Bost was a member of the Jackson County Board from 1984 to 1988. He says he was asked to run for the Illinois House in ’88, but didn’t feel like he could win, so he declined. However, he was elected as Murphysboro’s City Treasurer and served from ’89 to ’92. He declined another run for the House in ’90, but finally did run in ’92. He won the primary, but lost in the general election.

In 1993, he was elected as a trustee for Murphysboro Township, while being a full-time firefighter in Murphysboro. In ’94, he was asked again to run for the House and won. It was a seat he would not relinquish for 20 years.

Bost did leave the state House in 2014 is because he decided to run for U.S. Congress. He won that 12th Congressional District seat, beating incumbent Bill Enyart.

Bost said Tuesday that he loves serving people. There are the victories of adding legislation, and the ability to award World War II medals to a veteran who never received the ones he earned, until Bost presented them to him last week. However, he noted there are still serious issues facing the district, and voters are frustrated.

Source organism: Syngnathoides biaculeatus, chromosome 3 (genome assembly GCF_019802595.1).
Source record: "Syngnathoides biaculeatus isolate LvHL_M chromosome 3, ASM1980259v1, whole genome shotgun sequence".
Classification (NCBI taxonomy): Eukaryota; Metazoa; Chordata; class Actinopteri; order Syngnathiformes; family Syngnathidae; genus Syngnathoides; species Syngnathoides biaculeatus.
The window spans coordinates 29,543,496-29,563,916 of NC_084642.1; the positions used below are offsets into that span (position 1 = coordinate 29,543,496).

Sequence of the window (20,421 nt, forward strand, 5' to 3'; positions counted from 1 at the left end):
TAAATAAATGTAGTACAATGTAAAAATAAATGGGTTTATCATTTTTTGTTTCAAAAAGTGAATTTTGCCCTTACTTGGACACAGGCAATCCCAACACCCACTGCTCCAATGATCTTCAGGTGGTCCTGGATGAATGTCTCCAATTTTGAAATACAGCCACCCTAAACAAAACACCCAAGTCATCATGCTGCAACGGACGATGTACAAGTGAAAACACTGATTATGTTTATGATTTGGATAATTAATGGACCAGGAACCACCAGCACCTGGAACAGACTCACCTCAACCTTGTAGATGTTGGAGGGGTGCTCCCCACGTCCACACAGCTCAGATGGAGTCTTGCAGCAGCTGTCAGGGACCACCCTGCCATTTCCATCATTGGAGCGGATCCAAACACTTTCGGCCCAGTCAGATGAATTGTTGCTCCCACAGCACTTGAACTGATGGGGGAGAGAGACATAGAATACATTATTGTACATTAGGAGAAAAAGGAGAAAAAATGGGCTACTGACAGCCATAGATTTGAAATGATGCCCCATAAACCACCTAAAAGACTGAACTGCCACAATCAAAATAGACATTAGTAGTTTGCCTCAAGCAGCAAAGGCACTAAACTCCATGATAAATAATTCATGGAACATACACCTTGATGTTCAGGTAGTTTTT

“Whether it is Donald Trump or Hillary Clinton, people are frustrated,” he said. “Trump is the nominee because people are frustrated.”

Employment for the district

Bost said there is an over-burdensome attack on coal that President Barack Obama has carried out, which Clinton wants to continue. Bost said he has to continue to fight to reduce regulations on the industry.

“Not to hurt the environment, but to allow us to compete in a worldwide market,” he said. “And, to make sure that electricity prices are kept at a level where new companies can work here.”

He said people need to understand that Southern Illinois is one of the places where coal can be burned the cleanest.

“I want our employees to be safe, and I want our environment to be protected, but I want our people to be working,” Bost said. “There has to be a balance, not a constant strangling of our own industries and omissions because other nations are eating our lunch.”

Controlling the borders

Bost said there has to be a logical way to deal with the nation’s borders. He said it is not to build a wall — as Trump has suggested — but borders should be secure.

“It is not that we want to discourage other people from coming in, but we want to have control of who is coming in so they can be vetted,” he said.

Bost said this is especially important while other parts of the world are facing serious problems. He said there has been language in Congress saying that if refugees are coming into the country, they must be vetted if they come.